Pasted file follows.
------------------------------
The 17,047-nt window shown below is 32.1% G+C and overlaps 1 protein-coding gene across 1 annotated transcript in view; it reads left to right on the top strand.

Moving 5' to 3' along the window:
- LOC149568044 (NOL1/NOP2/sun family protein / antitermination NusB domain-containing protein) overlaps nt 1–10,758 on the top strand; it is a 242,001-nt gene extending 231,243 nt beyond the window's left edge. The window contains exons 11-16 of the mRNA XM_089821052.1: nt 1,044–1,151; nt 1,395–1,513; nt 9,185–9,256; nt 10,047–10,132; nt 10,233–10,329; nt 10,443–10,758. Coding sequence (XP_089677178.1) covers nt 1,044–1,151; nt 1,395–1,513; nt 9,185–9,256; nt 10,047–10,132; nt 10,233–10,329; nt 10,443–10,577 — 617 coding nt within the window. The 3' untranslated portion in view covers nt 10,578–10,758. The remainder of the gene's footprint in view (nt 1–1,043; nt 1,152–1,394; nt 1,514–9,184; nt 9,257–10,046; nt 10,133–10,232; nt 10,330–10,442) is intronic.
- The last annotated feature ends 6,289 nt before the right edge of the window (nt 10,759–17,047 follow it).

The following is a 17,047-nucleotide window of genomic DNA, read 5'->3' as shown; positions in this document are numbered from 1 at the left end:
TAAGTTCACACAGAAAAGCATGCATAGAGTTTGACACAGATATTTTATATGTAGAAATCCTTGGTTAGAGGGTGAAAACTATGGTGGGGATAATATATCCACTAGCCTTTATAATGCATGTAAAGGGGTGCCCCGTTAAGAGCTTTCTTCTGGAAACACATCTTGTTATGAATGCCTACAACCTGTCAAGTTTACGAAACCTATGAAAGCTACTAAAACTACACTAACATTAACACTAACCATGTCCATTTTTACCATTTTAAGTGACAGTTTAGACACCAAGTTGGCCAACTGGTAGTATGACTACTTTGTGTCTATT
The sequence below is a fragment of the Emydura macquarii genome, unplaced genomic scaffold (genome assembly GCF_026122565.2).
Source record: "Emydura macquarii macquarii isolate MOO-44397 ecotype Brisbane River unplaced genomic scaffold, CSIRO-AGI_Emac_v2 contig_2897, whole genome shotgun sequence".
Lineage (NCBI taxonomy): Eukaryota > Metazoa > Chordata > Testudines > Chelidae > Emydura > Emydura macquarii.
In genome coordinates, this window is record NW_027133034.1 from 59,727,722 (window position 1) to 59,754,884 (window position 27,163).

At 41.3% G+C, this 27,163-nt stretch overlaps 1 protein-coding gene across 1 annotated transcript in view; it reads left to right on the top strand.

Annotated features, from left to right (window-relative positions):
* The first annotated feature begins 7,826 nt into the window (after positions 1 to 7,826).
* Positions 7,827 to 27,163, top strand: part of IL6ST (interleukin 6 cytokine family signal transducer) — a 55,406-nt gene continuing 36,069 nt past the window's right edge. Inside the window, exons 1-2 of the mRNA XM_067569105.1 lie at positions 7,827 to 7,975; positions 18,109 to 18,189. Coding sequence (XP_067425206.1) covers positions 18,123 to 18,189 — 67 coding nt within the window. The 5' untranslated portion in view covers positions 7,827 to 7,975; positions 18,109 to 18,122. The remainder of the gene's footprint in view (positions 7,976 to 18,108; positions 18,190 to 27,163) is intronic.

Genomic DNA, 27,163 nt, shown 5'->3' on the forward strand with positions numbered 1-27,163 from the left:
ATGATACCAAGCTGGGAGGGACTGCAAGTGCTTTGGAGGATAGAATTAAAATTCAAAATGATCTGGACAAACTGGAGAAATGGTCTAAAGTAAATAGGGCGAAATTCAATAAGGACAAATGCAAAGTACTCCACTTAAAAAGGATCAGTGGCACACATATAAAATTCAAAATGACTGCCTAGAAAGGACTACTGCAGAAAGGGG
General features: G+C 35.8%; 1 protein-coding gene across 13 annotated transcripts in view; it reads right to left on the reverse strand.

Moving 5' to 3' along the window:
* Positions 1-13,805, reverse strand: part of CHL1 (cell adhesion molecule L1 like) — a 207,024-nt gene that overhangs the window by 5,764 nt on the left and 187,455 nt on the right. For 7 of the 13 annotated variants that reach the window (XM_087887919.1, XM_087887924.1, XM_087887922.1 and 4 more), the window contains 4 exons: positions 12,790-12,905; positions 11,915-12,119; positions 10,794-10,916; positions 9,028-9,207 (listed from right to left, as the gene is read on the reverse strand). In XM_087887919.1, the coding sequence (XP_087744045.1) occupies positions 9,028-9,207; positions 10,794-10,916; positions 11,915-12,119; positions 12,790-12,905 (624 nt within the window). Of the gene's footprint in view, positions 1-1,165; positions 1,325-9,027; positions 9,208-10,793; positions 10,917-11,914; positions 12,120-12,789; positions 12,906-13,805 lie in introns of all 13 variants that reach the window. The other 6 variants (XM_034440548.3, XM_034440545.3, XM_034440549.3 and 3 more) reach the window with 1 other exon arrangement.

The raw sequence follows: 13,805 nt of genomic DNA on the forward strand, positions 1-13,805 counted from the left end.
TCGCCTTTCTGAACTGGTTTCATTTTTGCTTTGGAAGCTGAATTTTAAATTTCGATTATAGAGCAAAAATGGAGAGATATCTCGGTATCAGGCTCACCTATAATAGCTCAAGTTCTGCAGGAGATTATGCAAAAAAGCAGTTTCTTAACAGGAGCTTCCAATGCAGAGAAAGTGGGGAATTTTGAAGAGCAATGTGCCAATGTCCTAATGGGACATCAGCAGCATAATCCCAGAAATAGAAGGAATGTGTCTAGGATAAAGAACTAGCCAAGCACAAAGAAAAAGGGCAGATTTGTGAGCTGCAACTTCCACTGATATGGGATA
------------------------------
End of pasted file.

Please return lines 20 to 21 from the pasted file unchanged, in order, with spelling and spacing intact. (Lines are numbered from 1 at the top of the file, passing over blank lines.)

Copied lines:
The raw sequence follows: 13,805 nt of genomic DNA on the forward strand, positions 1-13,805 counted from the left end.
TCGCCTTTCTGAACTGGTTTCATTTTTGCTTTGGAAGCTGAATTTTAAATTTCGATTATAGAGCAAAAATGGAGAGATATCTCGGTATCAGGCTCACCTATAATAGCTCAAGTTCTGCAGGAGATTATGCAAAAAAGCAGTTTCTTAACAGGAGCTTCCAATGCAGAGAAAGTGGGGAATTTTGAAGAGCAATGTGCCAATGTCCTAATGGGACATCAGCAGCATAATCCCAGAAATAGAAGGAATGTGTCTAGGATAAAGAACTAGCCAAGCACAAAGAAAAAGGGCAGATTTGTGAGCTGCAACTTCCACTGATATGGGATA